So, sure we could have moved but what exactly would our prospects have been?

So, we stayed and tried to make the best of it. My mother took up my father’s job, leaving me and my sister in the care of our neighbours.

New people arrived in town. Apparently the Tor had advertised incentives for people to move to Fir-Ness and farm the land. They’d been promised good salaries and free housing just waiting for them. He neglected to mention that the houses were free because their previous occupants had been butchered.

That was actually when Issa and Sora’s families moved to town. I’d never seen a human before and it was very odd to see these small, soft skinned people walking around my home.

The years passed by. My mother remarried a taurox woman named Thalida. A stern woman but she had a good heart and she made my mother happy so me and Tessan did our best to get along with her.

We did have a few more khirroc raids but with each one, we got better at fighting them off. We got used to fighting together with the spears, and got more accurate with the muskets. By the time I was ten, we had a full stockade around the town and three watchtowers out in the fields that could give early warning. We did have a few more losses but less than we would have suffered without those towers.

Namra and Keliza left when they turned eighteen, called to the Tor’s harem. We knew it was coming but I won’t pretend it didn’t hurt to see Namra go, especially knowing what was going to be expected of her.

She told me that she’d understand if I met someone else, that she didn’t expect me to wait for her.

I just held her and told her I’d see her when she came back.

And then she was gone.

In the long term, as much as I missed her, I was glad she left. Because it wasn’t long after that that Fir-Ness saw its worst ever khirroc attack.

It was far beyond anything we’d seen before. This wasn’t just a random pack, this was a horde.

The town had grown over the years and with it so had the militia. Me and all my friends were part of it, even Tessan and Hagget did their part, ready with freshly loaded muskets to swap out for the fired ones. I fought with both the musket and the spear. Me, Issa and Sora were even part of the squad that pushed the khirrocs away from the gate. But even with our numbers and our palisades, we were only just about able to drive them back. And we’d taken heavy losses to do so.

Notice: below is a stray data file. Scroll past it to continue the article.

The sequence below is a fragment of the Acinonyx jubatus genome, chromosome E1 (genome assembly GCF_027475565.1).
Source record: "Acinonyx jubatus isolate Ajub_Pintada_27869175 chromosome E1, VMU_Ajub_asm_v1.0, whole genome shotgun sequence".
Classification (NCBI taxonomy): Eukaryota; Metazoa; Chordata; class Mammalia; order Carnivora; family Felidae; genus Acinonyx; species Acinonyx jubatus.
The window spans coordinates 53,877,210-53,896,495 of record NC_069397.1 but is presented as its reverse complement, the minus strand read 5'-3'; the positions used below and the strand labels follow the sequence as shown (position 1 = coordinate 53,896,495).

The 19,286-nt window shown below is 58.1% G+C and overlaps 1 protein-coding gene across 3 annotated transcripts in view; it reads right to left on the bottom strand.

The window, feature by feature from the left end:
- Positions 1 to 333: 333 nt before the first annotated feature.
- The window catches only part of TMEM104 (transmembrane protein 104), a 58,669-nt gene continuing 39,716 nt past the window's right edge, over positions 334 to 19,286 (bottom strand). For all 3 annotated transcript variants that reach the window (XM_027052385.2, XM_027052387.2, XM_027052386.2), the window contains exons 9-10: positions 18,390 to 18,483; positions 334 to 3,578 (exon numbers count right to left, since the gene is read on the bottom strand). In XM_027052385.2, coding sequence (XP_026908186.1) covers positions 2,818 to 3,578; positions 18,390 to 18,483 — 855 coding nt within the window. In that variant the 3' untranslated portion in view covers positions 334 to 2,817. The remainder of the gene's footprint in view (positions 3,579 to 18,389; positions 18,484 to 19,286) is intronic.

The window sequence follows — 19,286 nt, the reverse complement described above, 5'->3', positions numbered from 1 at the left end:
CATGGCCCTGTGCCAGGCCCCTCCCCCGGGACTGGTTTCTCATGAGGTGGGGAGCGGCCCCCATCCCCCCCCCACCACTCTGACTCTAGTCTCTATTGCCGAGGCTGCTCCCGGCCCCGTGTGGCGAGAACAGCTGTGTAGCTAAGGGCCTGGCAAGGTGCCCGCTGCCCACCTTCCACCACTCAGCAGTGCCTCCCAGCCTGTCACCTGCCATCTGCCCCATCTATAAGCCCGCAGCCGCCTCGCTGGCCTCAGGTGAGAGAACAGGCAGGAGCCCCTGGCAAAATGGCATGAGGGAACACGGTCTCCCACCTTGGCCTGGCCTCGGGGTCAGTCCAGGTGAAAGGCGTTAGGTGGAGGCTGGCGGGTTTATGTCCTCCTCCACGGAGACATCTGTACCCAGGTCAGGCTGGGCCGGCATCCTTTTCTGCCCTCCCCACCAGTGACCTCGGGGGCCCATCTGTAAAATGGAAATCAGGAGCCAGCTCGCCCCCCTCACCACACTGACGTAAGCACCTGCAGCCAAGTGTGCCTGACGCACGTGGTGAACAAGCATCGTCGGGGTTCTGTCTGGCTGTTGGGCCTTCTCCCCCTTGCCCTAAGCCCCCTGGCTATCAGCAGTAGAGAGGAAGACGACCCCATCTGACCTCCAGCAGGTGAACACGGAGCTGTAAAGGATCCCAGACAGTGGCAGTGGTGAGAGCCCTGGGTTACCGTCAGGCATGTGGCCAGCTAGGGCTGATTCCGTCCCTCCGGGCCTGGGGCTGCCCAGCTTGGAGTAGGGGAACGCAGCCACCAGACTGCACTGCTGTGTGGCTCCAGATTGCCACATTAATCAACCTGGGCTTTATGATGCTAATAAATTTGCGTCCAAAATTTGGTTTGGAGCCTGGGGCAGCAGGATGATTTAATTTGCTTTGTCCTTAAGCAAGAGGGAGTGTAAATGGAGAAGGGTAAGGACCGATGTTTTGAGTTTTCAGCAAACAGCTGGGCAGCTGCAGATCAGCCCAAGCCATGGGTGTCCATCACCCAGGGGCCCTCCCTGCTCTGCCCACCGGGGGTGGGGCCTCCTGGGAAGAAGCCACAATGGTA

Among those losses was the boneyard keeper. Which is how I fell into my new profession. I swapped my musket for a shovel and got digging. And the yard got bigger again.

I could go into more details, tell you about every attack but I fear it would get repetitive. So, suffice to say that, by the time I turned seventy, the boneyard was the biggest in the Federation, I’d been married twice, the second time to Namra, and widowed twice. And I’d buried more friends than I cared to count, including Issa, Sora and my sister.

The town hadn’t seen a new face for quite some time. And all the incentives in the world aren’t enough when the place becomes famous for repeated slaughter.

Those with the sense and the money to afford it had long left, leaving those of us too poor, too proud or too stubborn to leave.

Which brings me to the main reason I’m here.

This happened earlier this year. I was visiting Namra and Inira, my first wife, as I do about once a week, to tell them about recent events and about how I was doing and so on. Issa was further along, next to his husband and beside them was my sister, her husband and then my parents. I’d be visiting them all that day and I’d repeat the news to each of them.

I don’t know if they can hear me, maybe they’re all off having a good time in the next world but it feels good to think that I can still speak with them. Hagget was there with his wife and their kids, visiting Sora and doing pretty much the same thing I was doing. I consider that a ray of light in my life that they were able to stay safe. At least one of us should have had a long and happy life, and Hagget was always a good man.

We haven’t actually seen many khirrocs in the past few years. Maybe they got bored with us, went looking for better targets, or something out east was keeping them occupied. But we all knew that didn’t mean they wouldn’t come back.